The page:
The University of Utah's Independent Student Voice

The Daily Utah Chronicle

The University of Utah's Independent Student Voice

The Daily Utah Chronicle

The University of Utah's Independent Student Voice

The Daily Utah Chronicle

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Want your voice to be heard? Submit a letter to the editor, send us an op-ed pitch or check out our open positions for the chance to be published by the Daily Utah Chronicle.
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Fired BYU professors speak out

Cecillia Konchar Farr was hired by Brigham Young University to be a feminist theorist, but after giving what she calls “an anti-abortion, pro-choice” speech at the Capitol she was abruptly fired from the school.

Farr’s job was to teach feminist theory in the English department at the private university owned by the Church of Jesus Christ of Latter-day Saints, but says she was given the boot in 1992 for practicing the same theory she taught.

“BYU hired me to be (a) feminist theorist-they fired me for the same reason,” Farr said.

Now, more than ten years later, Farr encourages students to challenge the limits their schools place on academic freedom.

Farr was among three former BYU professors that spoke at a U panel discussion on “Academic Freedom” Thursday night. The forum also featured Amy Wildermuth, a professor in the U Law School.

About 50 students gathered in the Union Ballroom to take part in the more than two-hour discussion.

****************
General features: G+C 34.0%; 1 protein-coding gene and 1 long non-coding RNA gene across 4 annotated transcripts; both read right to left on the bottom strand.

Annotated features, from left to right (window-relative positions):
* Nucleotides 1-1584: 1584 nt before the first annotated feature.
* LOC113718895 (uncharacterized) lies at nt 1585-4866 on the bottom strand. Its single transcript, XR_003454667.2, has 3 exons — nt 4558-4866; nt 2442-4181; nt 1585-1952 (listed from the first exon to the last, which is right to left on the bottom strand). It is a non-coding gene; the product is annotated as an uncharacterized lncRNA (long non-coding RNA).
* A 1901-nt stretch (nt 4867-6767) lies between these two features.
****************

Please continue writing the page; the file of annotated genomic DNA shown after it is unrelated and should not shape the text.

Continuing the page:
Jeffrey Nielsen, a former BYU professor who was fired this summer for criticizing LDS church policy toward homosexuals in a newspaper column, also spoke on the panel.

Nielsen said that BYU’s policies can be applied to a “double-truth theory” that states faith and reason are two independent and unrelated modes of inquiry.

It is dangerous when students or any group of people are told to have blind faith and divorce reason from religion, Nielsen said. He argued that people can question certain tents of their religion and still be faithful members.

“Genuine faith has room for doubt,” Nielsen said.

Several of the panel members said BYU’s reputation for silencing academic freedom has hurt its student’s ability to get accepted into different graduate schools.

Jared Kubly, who organized the event for the student government, agreed with the panelists that BYU’s rules can have negative consequences for their students.

“All of a sudden a degree doesn’t count like it should,” Kubly said. “Students suffer when they don’t hear diverse points of view.”

Lennie Mahler

Jeffrey Nielsen discusses academic freedom and BYU’s policy when dealing with a professor whose academic beliefs clash with beliefs of the LDS faith, joined by former BYU faculty Cecilia Farr and others in a panel discussion. Nielsen was let go from BYU after voicing his opinion concerning gay marriage in a letter to The Salt Lake Tribune.

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